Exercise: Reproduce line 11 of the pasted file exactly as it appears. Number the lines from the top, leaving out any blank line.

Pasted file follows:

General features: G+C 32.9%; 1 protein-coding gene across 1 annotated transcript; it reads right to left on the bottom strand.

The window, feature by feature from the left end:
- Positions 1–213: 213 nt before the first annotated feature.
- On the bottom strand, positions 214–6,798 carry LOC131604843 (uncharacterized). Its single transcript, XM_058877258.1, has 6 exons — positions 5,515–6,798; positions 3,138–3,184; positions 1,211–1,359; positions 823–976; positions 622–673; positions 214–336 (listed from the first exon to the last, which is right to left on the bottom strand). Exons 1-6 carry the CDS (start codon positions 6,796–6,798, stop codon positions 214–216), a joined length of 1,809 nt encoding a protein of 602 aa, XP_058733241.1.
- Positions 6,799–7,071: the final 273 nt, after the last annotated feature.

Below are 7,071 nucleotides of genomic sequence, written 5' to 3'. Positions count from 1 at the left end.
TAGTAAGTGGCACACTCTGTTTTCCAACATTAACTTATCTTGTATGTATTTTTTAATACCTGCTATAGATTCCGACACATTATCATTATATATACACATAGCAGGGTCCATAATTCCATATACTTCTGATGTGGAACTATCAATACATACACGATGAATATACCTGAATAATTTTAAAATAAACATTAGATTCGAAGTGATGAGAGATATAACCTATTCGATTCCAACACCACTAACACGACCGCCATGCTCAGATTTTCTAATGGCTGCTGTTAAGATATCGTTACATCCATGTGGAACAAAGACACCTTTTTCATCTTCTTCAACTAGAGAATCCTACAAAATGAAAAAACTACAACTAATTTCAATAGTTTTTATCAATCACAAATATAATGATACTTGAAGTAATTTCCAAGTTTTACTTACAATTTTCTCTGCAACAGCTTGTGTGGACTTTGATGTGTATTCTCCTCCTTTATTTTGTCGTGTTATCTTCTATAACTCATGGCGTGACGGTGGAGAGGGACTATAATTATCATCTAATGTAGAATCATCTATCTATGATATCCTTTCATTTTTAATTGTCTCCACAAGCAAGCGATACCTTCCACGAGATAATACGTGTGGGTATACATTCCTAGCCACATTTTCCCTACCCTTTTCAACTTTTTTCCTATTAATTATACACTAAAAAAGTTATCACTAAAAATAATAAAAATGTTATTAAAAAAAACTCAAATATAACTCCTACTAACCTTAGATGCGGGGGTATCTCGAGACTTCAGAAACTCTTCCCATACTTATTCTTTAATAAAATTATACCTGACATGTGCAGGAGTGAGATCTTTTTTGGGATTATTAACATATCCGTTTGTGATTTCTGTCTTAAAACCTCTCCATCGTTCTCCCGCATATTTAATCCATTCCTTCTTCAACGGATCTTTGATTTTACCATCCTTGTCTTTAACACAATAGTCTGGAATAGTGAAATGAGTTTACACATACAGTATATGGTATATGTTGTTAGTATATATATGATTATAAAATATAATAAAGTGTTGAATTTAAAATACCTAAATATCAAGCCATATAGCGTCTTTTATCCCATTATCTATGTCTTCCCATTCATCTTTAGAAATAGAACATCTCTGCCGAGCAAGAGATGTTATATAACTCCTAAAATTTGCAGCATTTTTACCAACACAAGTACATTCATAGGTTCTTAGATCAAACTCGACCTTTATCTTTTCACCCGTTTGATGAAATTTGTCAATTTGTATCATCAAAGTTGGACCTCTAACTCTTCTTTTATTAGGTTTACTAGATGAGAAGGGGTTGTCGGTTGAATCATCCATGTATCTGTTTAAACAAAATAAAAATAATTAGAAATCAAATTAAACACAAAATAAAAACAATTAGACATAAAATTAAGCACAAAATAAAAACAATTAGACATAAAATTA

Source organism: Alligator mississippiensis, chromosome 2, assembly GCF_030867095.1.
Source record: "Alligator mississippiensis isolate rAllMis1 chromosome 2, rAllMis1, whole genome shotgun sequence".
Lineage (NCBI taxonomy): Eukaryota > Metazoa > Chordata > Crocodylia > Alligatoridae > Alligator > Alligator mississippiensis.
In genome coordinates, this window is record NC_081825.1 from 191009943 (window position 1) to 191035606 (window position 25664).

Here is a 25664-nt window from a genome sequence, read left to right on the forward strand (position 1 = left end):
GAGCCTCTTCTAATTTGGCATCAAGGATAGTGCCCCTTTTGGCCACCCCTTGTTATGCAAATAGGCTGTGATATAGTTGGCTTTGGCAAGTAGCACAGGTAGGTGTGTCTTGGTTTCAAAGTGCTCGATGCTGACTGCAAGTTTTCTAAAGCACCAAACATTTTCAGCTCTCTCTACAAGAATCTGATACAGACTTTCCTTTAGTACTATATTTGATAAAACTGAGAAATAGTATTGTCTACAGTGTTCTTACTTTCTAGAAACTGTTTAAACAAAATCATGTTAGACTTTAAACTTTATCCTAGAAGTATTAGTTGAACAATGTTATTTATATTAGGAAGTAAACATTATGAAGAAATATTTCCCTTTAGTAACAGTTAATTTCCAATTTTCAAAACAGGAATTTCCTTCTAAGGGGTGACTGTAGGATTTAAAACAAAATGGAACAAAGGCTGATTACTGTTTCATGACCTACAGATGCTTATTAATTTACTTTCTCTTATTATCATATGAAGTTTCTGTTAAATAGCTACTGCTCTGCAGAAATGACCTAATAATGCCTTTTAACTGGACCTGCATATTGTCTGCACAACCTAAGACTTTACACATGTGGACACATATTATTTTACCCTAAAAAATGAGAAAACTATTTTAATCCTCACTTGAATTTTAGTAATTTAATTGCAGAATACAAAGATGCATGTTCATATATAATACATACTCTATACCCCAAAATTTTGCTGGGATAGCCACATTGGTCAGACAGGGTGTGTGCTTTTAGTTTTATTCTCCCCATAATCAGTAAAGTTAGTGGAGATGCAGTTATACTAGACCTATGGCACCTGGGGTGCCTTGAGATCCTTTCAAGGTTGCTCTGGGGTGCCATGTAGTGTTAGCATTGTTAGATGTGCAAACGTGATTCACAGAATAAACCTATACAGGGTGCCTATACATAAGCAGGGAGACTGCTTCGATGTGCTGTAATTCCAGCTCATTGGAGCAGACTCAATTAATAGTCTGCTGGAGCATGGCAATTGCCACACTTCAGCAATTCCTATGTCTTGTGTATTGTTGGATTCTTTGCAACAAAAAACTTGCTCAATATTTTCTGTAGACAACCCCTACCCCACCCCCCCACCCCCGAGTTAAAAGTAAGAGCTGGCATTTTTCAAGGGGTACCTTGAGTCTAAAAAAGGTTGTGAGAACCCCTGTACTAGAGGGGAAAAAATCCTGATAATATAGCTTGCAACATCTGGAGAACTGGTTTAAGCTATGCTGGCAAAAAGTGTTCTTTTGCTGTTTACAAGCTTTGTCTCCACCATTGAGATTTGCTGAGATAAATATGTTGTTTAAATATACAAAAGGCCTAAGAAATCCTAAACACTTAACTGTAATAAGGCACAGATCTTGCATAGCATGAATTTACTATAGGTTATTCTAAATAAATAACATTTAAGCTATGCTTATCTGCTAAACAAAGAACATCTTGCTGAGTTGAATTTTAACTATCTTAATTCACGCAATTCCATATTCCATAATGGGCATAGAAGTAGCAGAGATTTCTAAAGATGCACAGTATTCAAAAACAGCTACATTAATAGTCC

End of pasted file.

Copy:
In genome coordinates, this window is record NC_081825.1 from 191009943 (window position 1) to 191035606 (window position 25664).